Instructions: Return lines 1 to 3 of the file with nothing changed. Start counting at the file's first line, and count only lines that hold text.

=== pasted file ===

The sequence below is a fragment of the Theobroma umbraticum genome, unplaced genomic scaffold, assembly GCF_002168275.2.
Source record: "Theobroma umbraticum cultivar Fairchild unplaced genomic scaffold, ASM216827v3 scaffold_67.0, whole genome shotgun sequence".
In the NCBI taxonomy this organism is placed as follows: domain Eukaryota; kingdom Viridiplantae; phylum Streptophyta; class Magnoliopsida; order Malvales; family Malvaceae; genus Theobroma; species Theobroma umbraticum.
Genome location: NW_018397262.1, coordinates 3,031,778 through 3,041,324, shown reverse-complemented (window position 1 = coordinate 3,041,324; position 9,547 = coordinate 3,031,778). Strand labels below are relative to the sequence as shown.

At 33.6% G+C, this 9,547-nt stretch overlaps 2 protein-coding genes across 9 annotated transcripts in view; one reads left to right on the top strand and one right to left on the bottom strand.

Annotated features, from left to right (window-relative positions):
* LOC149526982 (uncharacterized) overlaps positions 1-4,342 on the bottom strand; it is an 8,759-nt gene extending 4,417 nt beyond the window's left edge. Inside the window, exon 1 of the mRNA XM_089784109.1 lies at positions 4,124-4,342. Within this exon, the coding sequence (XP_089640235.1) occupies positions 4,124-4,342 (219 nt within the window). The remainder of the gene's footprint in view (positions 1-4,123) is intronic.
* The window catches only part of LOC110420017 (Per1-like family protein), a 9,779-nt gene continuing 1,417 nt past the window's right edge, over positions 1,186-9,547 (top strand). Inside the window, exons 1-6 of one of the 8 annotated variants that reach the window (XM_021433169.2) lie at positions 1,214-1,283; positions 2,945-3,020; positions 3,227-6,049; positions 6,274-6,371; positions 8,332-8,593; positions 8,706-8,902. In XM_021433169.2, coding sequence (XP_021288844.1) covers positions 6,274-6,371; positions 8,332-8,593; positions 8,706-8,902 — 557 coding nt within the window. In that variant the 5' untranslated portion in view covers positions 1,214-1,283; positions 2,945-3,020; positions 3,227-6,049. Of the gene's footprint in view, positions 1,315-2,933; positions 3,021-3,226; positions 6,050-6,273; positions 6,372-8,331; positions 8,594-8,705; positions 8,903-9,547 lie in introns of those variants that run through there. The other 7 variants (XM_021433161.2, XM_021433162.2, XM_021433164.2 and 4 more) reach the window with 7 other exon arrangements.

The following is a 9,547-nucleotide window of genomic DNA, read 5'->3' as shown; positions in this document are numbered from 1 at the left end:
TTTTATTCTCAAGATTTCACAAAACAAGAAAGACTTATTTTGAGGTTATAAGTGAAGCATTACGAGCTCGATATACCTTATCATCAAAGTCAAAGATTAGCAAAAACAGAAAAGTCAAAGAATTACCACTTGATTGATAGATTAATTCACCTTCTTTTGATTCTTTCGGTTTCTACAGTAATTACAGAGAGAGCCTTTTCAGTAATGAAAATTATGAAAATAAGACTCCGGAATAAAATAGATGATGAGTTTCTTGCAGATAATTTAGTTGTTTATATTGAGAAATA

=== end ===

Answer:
The sequence below is a fragment of the Theobroma umbraticum genome, unplaced genomic scaffold, assembly GCF_002168275.2.
Source record: "Theobroma umbraticum cultivar Fairchild unplaced genomic scaffold, ASM216827v3 scaffold_67.0, whole genome shotgun sequence".
In the NCBI taxonomy this organism is placed as follows: domain Eukaryota; kingdom Viridiplantae; phylum Streptophyta; class Magnoliopsida; order Malvales; family Malvaceae; genus Theobroma; species Theobroma umbraticum.